Əsas səhifə Journal of General Management Book ReviewsLeightonMartin, Men at Work. London, Jill Norman, 1981, pp.167, £3.95...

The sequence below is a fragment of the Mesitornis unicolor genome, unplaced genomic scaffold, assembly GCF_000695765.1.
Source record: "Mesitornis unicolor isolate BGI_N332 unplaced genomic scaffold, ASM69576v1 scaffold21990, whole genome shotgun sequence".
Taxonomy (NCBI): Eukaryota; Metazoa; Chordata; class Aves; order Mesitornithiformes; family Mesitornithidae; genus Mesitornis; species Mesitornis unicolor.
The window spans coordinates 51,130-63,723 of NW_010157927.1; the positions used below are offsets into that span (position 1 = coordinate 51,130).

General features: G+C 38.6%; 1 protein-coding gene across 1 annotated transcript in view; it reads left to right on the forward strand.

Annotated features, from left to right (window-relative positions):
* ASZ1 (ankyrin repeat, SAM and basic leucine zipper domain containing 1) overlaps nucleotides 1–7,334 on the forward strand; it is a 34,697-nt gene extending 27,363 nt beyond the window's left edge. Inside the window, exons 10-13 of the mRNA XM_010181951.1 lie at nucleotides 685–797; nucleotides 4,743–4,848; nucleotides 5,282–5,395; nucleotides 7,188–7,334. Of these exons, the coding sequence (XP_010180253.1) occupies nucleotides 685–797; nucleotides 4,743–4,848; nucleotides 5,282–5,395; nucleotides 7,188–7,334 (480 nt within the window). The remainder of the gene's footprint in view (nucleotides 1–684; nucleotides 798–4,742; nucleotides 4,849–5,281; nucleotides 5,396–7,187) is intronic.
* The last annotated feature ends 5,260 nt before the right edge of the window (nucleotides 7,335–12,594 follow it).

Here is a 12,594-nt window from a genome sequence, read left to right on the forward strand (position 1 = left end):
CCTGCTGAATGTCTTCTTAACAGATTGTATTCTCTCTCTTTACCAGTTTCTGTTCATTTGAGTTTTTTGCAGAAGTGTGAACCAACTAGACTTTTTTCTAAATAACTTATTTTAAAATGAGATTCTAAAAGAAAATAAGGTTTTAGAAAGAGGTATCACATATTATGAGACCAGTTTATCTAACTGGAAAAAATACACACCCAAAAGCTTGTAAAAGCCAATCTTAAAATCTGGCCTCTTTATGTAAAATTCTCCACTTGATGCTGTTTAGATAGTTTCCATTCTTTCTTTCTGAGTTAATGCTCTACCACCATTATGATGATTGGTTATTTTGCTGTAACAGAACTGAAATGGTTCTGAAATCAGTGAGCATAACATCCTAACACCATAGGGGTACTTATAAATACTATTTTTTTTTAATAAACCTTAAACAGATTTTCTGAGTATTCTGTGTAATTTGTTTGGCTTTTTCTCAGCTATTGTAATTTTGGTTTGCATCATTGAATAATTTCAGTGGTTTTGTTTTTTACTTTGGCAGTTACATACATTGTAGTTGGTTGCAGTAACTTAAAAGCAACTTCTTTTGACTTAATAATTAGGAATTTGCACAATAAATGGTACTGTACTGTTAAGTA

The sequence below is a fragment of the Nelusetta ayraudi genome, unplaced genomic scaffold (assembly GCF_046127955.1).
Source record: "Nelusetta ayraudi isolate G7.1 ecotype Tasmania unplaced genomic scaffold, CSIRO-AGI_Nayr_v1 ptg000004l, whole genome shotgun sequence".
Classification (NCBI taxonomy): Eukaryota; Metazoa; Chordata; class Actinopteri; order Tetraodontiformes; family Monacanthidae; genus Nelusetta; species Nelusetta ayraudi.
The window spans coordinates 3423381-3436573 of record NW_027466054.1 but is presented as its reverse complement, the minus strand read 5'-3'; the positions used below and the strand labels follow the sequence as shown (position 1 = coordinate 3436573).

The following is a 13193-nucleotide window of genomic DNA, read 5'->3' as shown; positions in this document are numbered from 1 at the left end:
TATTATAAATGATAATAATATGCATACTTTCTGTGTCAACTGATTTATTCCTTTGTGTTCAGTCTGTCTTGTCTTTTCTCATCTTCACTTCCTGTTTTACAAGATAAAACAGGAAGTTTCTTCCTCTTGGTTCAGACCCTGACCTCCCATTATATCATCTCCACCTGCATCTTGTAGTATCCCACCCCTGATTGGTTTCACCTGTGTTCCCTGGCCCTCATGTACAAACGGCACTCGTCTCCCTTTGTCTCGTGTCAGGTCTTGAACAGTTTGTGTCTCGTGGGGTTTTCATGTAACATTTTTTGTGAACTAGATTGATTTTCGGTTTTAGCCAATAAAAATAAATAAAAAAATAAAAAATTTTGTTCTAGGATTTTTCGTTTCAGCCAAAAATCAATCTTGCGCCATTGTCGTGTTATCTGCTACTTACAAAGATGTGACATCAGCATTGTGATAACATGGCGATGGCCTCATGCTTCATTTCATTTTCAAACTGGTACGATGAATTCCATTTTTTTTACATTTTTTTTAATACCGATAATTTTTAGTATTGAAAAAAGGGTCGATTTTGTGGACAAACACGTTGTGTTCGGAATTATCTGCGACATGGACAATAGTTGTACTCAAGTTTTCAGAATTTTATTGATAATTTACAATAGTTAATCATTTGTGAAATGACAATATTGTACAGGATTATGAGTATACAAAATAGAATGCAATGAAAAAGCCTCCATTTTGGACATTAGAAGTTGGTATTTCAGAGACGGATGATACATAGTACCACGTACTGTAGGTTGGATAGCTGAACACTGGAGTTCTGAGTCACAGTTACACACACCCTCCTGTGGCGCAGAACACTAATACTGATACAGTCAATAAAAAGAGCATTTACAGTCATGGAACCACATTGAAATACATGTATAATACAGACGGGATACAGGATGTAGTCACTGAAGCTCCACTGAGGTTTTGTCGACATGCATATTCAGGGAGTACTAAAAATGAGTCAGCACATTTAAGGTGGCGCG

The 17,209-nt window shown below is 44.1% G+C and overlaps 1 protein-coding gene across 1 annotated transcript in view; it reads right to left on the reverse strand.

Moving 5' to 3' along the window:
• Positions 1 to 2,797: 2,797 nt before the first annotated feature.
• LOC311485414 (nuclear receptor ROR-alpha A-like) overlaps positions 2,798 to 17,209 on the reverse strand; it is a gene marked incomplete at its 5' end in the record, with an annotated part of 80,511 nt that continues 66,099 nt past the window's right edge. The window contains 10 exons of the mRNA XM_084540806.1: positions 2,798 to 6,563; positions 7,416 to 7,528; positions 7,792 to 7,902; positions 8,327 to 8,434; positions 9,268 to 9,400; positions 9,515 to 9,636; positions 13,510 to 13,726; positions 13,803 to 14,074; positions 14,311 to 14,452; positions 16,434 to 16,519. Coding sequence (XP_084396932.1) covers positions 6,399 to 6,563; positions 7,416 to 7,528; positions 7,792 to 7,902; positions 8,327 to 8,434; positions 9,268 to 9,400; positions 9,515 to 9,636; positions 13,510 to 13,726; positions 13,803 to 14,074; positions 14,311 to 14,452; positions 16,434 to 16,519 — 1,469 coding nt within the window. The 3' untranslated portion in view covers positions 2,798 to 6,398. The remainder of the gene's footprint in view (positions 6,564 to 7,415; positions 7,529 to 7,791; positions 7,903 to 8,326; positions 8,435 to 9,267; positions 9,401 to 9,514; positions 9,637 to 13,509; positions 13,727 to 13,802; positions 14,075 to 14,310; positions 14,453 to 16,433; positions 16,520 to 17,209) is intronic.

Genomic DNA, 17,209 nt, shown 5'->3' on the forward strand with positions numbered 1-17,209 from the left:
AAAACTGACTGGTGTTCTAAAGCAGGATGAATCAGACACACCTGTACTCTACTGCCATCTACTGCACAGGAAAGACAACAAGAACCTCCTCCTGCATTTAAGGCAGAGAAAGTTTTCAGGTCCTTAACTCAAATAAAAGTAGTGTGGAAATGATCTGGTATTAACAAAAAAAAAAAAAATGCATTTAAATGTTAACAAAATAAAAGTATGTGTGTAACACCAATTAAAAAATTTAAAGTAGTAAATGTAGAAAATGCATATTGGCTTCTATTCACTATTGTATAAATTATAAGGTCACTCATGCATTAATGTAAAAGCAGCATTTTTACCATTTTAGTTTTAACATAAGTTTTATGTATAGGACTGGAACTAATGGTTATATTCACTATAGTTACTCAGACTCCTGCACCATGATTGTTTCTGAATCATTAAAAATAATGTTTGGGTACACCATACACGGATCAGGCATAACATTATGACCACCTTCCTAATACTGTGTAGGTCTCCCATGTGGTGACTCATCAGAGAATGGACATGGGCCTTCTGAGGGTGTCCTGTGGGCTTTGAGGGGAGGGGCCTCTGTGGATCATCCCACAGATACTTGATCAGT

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Book reviews Martin Leighton, Men at Work. London, Jill Norman, 1981, pp.167, £3.95 (paperback). Tony Eccles, Under New Management: The Story ofBritain's Largest Worker Cooperative, Its Successes and Failures. London, Pan, 1981, pp.416, £2.95 (paperback). Michael White, The Hidden Meaning of Pay Conflict. London, MacMillan, 1981, pp.151, £20.00 (hardback). Is the British worker, as the phrase goes, a 'mystery wrapped in an enigma'? There have indeed been many attempts to unmask his behaviour (no gender intended, of course), and a generous range of ways of doing this, both within social science and outside it. Participant observation might be one method to adopt. Melt into the crowd, particularly at the manual, unskilled end of the labour market, say as a corporation road sweeper, or as a plasterer's mate on a building site and observe your fellow tribesmen at close quarters, make careful notes and then write it all up. This is precisely what Martin Leighton, an experienced journalist and TV documentary buff, did for months on end. He took on a selection of dirty jobs, became an 'invisible man' as his middle class status was put aside and saw life from the other end of the class telescope. His account of being 'down and out' in London and beyond makes fascinating reading and must be included in any classical gallery of ethnographic writing on work and workers, stretching from George Orwell to Studs Terkel. It's moreover easy to read (no Vol. 7 No.3 Spring 1982 / 87 demeaning aspersion cast here), and should appeal not just to the practising manager but also to the general reader. His account of work groups' behaviour is truly exemplary (for example, Chapter Four, "There's no foreman on this site", is a minor classic): "Manipulating management, bamboozling them, and, if necessary, downright lying to them, was a skill which some of us, and particularly Fred, developed to the point of poetic artistry. It was not a wholly unreasonable attitude if experience taught you that work was best accomp; lished without management, or even in spite of management" (p.50). Leighton introduces his mates: Fred, Alfie, Roy and others, "Once I had been admitted to the group, I became entitled to the protection of the group", he notes. His description of social interaction on site is hard to fault: I have never seen better reportage: it is simply brilliant. Part One of Leighton's book deals mostly with his subjective account of men at work; Part Two attempts a broader analysis of Britain's managerial malaise and the poverty of our industrial relations. The worst thing was the realisation "that caring about our work was pointless" (p.68). There are deep-down causes for all this: for example, and perhaps most importantly, "Puritanism, in emphasizing individual responsibility as opposed to social obligation, defined the crucial distinction between the classes: the collectivism of the working class, the individualism of the middle class" (p.87). The result, according to Leighton, is industrial apartheid "withdrawal and sometimes non-cooperation in the workplace" (p.lIO). Another potentially fruitful approach is the industrial case study: here Tony Eccles, Professor of Business Administration at the London Business School, has written a crisp account of the Kirkby Workers' Co-operative. While we have a 'warts and all' approach, possibly disillusioned and certainly critical, it is unusual in that the author was not only a warm initial sympathiser, but also was earlier involved 'on the inside' as an adviser although of a different kind from Martin Leighton's and dealing with a single, sustained case. Michael White, now Senior Fellow at the Policy Research Institute in London, adopts yet another approach to what makes the British worker tick. In his book on the hidden meaning of pay conflict, he uses extensive survey-analysis, dealing with 3,200 questionnaires. I doubt if even most informed managers will be able to read beyond the first chapter, as the treatment is highly technical, partly because the book was developed from the author's doctoral research. This then is a rather dull, but useful, book for fellow academics, although the 88 / Journal of general management findings are inevitably of general interest. People, it seems, may be happy with some aspect of their pay, but have another view about other features, and at the same time he concludes that it is no good merely looking at crude 'satisfaction' . Employees are money conscious, but attitudes to management control can arouse them to action: "relationships of authority and power between management and workers as among other groups involved in a situation ... provide the conditions for conflict" (p.12). The surveys were most rigorously carried out in a series of linked case studies, stretching from a hotel, to a finance house, and finally to a manufacturing setting. "Economic rationality" emerges as "the dominant orientation" (p.1l9), but "social relativism (was) a competing explanation" (p.1l9). So, what is to be done? White believes, rather bravely, that workers should be involved in designing their own pay systems, and that these would be less prone to conflict, with the development of trust "as a key factor" (p.138). Is then industrial democracy of this kind the answer to the British disease, so called, symptoms of which characterise all three books under review here? For one, Martin Leighton believes that there can be absolutely no solution to the guerrilla warfare of British industrial relations until we build a more cohesive society: he believes Meriden was merely a "spontaneous response" to the threat of a sudden factory closure (p.162). Tony Eccles, on the other hand, feels that giving power to the workers, as in co-operatives, without proper management structures, is a recipe for fiasco. Michael White takes yet another view, and believes in joint problem-solving via the use of attitude surveys initially, followed by participative decision-making groups later. In these hard times, however, the world-weary critic is tempted to observe that the British worker, faced with the contradictions of this or that high-minded exhortation to participate, is more likely to make his pilgrimage to Ladbrokes as readily as to any ideological Mecca; but then the pundit can be, and often is, proved just plain wrong! Leighton argues that industrial democracy in itself' 'can never be a panacea for all the problems of industrial relations which afflict British industry" (p.163). He concludes that on the one hand the British workers withdraw into the laager of their own culture, and on the other "it is the middle class" (unable to shed their old values) "who are waging the class war" (p.166). Can anyone disagree with him that it is now the time to make peace? But how? And with which Vol. 7 No.3 Spring 1982 ! 89 policies? The present Government's? Perhaps some new political· realignment of the Centre may have the answer: it is too late not to try something new. Malcolm Warner John Bell, An Employee Management Handbook: A Practical Guide to Managing People and Employment Law. EITB/Stanley Thomes (Publishers) Ltd., 1981,384 pp., £9.95. William B. Werther Jr. and Keith Davis, Personnel Management and Human Resources. McGraw Hill, 1981, 508 pp., £12.75. These two new personnel texts not only reflect different British and American cultural approaches to the subject, but are aimed at different audiences. An Employee Management Handbook was written by John Bell (as part of an EITB study programme) in order, primarily, to meet the needs of managers of smaller businesses, but also to help the first appointment manager in larger organisations and others who do not have easy access to day to day specialist advice. It is not intended as a detailed work of reference but as a source of basic guidance to help avoid some of the more obvious problems at work and to indicate when advice from the personnel or legal specialist is needed. The premises on which the book is based, and which are set out in the author's introduction, include: • Employees are a major resource. The better they are managed, the greater the advantage of your company. • There are rarely any 'right' or 'wrong' solutions; there are few easy answers. • Nothing is sacrosanct. Every brief or practice should be questioned, even when that belief or practice is continued. • Most employment law is about what you should be doing, not what you cannot do. The book is written - under relevant headings - in the form of lists of things to consider and questions to ask before taking a decision. It generally achieves a reasonable balance between 'good personnel practice' and 'legal requirements' although it tends to become more legally oriented as it progresses through the employment relationship from recruitment to redundancy (in thirteen chapters),